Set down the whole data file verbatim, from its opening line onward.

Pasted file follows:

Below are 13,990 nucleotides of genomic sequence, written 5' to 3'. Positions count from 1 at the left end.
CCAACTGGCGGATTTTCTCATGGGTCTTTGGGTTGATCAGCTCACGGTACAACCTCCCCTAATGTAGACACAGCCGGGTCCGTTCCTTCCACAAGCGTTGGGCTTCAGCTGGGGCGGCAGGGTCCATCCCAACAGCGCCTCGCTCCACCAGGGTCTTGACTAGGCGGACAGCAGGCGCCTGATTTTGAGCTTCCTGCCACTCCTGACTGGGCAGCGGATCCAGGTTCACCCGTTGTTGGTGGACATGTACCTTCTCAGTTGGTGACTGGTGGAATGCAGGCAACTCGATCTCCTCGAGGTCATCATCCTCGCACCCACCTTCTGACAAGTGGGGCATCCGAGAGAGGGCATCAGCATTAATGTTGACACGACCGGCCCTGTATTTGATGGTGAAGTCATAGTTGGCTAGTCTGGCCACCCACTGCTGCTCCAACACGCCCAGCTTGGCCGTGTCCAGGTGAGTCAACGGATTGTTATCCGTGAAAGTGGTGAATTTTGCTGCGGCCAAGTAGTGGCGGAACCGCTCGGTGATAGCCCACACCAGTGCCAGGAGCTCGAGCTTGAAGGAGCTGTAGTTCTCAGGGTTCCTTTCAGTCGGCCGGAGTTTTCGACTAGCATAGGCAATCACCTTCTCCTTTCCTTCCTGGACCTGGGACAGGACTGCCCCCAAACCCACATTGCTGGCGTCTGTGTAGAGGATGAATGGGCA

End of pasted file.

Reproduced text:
Below are 13,990 nucleotides of genomic sequence, written 5' to 3'. Positions count from 1 at the left end.
CCAACTGGCGGATTTTCTCATGGGTCTTTGGGTTGATCAGCTCACGGTACAACCTCCCCTAATGTAGACACAGCCGGGTCCGTTCCTTCCACAAGCGTTGGGCTTCAGCTGGGGCGGCAGGGTCCATCCCAACAGCGCCTCGCTCCACCAGGGTCTTGACTAGGCGGACAGCAGGCGCCTGATTTTGAGCTTCCTGCCACTCCTGACTGGGCAGCGGATCCAGGTTCACCCGTTGTTGGTGGACATGTACCTTCTCAGTTGGTGACTGGTGGAATGCAGGCAACTCGATCTCCTCGAGGTCATCATCCTCGCACCCACCTTCTGACAAGTGGGGCATCCGAGAGAGGGCATCAGCATTAATGTTGACACGACCGGCCCTGTATTTGATGGTGAAGTCATAGTTGGCTAGTCTGGCCACCCACTGCTGCTCCAACACGCCCAGCTTGGCCGTGTCCAGGTGAGTCAACGGATTGTTATCCGTGAAAGTGGTGAATTTTGCTGCGGCCAAGTAGTGGCGGAACCGCTCGGTGATAGCCCACACCAGTGCCAGGAGCTCGAGCTTGAAGGAGCTGTAGTTCTCAGGGTTCCTTTCAGTCGGCCGGAGTTTTCGACTAGCATAGGCAATCACCTTCTCCTTTCCTTCCTGGACCTGGGACAGGACTGCCCCCAAACCCACATTGCTGGCGTCTGTGTAGAGGATGAATGGGCA